Bob, 24, is an autistic butch non binary lesbian. This is their story. #AMPLIFY

Austistic Nonbinary Lesbian Pittsburgh

 

I still don’t know how to tell them I legally changed my name. Maybe they’ll see this and find out. Hi mom, hi dad. I love you. I wish I could tell you how incandescently happy changing my name made me. A weight has been lifted. I hope you can respect that.

Name: Bob Rudenborg

Age: 24

County of Residence:  Allegheny County, formerly Wisconsin

Pronouns: they/them

How do you describe your identity? I’m an autistic butch lesbian, and am also non binary. People who don’t understand the history and complexity of the lesbian identity often ask how I can be both non binary and a lesbian, but like a lot of my friends, my connection to womanhood is very much defined by my love of women. I identify with women, if not as one.

Please describe your coming out experience. Where did you find support? What challenges did you face? I came out generally on Facebook, a very millennial experience. I didn’t tell my parents directly, as they don’t really tell me things directly either. There’s been a lot of difficulty in expressing much of anything, in our family. Midwestern passive aggression extending to just general passivity. They don’t use my chosen name or pronouns. My siblings are all great, and supportive, but my parents are dragging their feet. I still don’t know how to tell them I legally changed my name. Maybe they’ll see this and find out. Hi mom, hi dad. I love you. I wish I could tell you how incandescently happy changing my name made me. A weight has been lifted. I hope you can respect that.

How would you describe yourself NOW in terms of “being out”? I like to thing I look very much a lesbian, and I only ever introduce myself as Bob or Abelard, and in spaces I know I’ll be for a while I tell people my pronouns. It’s just breathing, at this point, and I feel extremely fortunate to live in this bubble. I have friends all over, many in much less safe places, and I wish I could expand this bubble to protect them all.

Tell me about the first LGBTQ person whom you met. What impact did they have on your life? Unconsciously? My cousin David, and little to no impact. Family just too small, spread-out, and no one told me until much much later. Consciously? My friend N—, and that had all the impact in the world. The first person to come out to me, and to shatter any thoughts I had of being homophobic for religious reasons. Love him so much.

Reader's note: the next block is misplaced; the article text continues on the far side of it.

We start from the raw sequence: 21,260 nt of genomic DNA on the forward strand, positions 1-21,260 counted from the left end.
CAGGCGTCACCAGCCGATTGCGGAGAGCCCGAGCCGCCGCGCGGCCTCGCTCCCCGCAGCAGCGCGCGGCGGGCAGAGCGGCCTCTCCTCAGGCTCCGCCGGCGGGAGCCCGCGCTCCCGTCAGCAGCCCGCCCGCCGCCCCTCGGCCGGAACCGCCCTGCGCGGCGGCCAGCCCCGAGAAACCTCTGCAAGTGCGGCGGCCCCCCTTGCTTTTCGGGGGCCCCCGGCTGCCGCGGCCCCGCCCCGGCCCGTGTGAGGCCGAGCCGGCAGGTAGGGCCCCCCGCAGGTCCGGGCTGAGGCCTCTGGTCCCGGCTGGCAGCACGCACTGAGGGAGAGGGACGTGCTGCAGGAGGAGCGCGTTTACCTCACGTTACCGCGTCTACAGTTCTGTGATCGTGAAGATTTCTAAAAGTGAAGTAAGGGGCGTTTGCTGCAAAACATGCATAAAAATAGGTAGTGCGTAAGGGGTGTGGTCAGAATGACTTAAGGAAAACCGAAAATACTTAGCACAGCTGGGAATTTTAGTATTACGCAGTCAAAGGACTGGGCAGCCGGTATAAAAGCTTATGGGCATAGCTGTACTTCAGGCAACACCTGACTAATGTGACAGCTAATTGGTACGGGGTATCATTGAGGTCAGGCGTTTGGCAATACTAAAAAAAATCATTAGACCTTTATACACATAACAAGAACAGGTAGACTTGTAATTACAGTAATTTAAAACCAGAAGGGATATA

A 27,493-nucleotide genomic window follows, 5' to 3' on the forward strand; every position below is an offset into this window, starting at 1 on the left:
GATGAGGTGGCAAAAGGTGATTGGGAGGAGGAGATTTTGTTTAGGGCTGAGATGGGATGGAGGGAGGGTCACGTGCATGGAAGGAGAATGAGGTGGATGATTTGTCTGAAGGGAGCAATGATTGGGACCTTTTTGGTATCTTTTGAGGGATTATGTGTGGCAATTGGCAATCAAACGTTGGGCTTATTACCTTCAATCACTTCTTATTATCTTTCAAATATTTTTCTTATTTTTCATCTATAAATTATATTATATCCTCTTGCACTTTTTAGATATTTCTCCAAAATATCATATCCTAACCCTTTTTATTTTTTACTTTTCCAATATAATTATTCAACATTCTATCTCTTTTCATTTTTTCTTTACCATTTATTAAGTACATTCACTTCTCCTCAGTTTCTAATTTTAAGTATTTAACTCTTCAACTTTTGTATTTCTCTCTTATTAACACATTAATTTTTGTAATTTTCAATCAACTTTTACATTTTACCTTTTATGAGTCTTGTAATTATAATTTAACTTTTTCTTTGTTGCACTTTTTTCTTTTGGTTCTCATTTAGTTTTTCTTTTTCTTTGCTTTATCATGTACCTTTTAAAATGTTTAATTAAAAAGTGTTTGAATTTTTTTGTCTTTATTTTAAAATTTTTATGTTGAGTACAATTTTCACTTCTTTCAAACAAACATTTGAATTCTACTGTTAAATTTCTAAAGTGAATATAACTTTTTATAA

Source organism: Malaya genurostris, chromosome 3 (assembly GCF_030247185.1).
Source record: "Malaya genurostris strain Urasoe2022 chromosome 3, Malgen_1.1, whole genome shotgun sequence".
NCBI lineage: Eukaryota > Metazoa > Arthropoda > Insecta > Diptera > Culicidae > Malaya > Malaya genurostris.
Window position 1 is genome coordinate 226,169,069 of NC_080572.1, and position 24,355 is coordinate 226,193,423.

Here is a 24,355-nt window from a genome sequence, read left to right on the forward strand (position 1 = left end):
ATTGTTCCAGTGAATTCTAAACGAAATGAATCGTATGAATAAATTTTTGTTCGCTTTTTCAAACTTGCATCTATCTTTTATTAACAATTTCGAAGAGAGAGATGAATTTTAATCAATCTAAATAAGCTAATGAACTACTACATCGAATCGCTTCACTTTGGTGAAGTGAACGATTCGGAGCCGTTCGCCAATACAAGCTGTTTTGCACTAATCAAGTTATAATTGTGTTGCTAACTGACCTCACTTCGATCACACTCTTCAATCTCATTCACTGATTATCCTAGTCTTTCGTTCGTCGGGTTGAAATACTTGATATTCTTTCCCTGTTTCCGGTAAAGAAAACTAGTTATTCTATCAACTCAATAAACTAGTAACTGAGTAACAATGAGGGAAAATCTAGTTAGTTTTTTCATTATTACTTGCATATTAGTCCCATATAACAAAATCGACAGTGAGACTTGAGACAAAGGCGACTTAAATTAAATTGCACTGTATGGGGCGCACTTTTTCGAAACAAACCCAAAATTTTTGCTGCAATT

Past or present, favorite LGBTQ character or creator in television, film or literature? Please tell us why. For real person/creator, I love Eddie Izzard, genderfluid lesbian comedy icon. For characters, big fan of David and Patrick on Schitt’s Creek. If there’s a lesbian Patrick out there, come sweep me off my feet I’m a Nightmare but I’m full of love.

How do you stay informed about LGBTQ issues? I have a lot of friends who are very active and share things. I don’t go seeking much out, I’m easily exhausted, which is probably not a very good excuse. But when I see things I don’t ignore them. That must count for something.

Describe your geographical community. I spend most of my time downtown Pittsburgh or in Squirrel Hill, so a mixed bag. Mostly just wish men wouldn’t proposition me. Some take “I’m a lesbian” to heart, one man said “maybe another time” as if my sexuality would change. Regardless of if it might, that’s some rude shit. Don’t enjoy that.

Describe your local or regional LGBTQ community.  I’m mostly involved in the improv community, in Pittsburgh, and it’s been so welcoming and lovely, and I’ve made so many more LGBTQ friends than I previously knew was possible outside of the internet. Especially my core group of bi buddies, whom I love so much. I also love just meeting people at work, and Seeing others out and about, and them seeing me too. We recognize each other, and it’s the family reunion I never got as a kid in my blood family.


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Have you ever experienced discrimination based on your identity? Specifically, in a job setting, when applying for housing or while in public.  Not specifically discrimination. I also haven’t pushed the boundaries too far in applying for jobs that might possibly fuck me over.

Have you experienced microagressions based on your identity? Think everyday indignities & slights that you experience, but would not characterize as discrimination. Please describe in your own words.  I’ve had people laugh at my pronouns. I heard some muttering once when I was moving things, wearing very masculine things, heard “him/her” in a way that felt accusatory.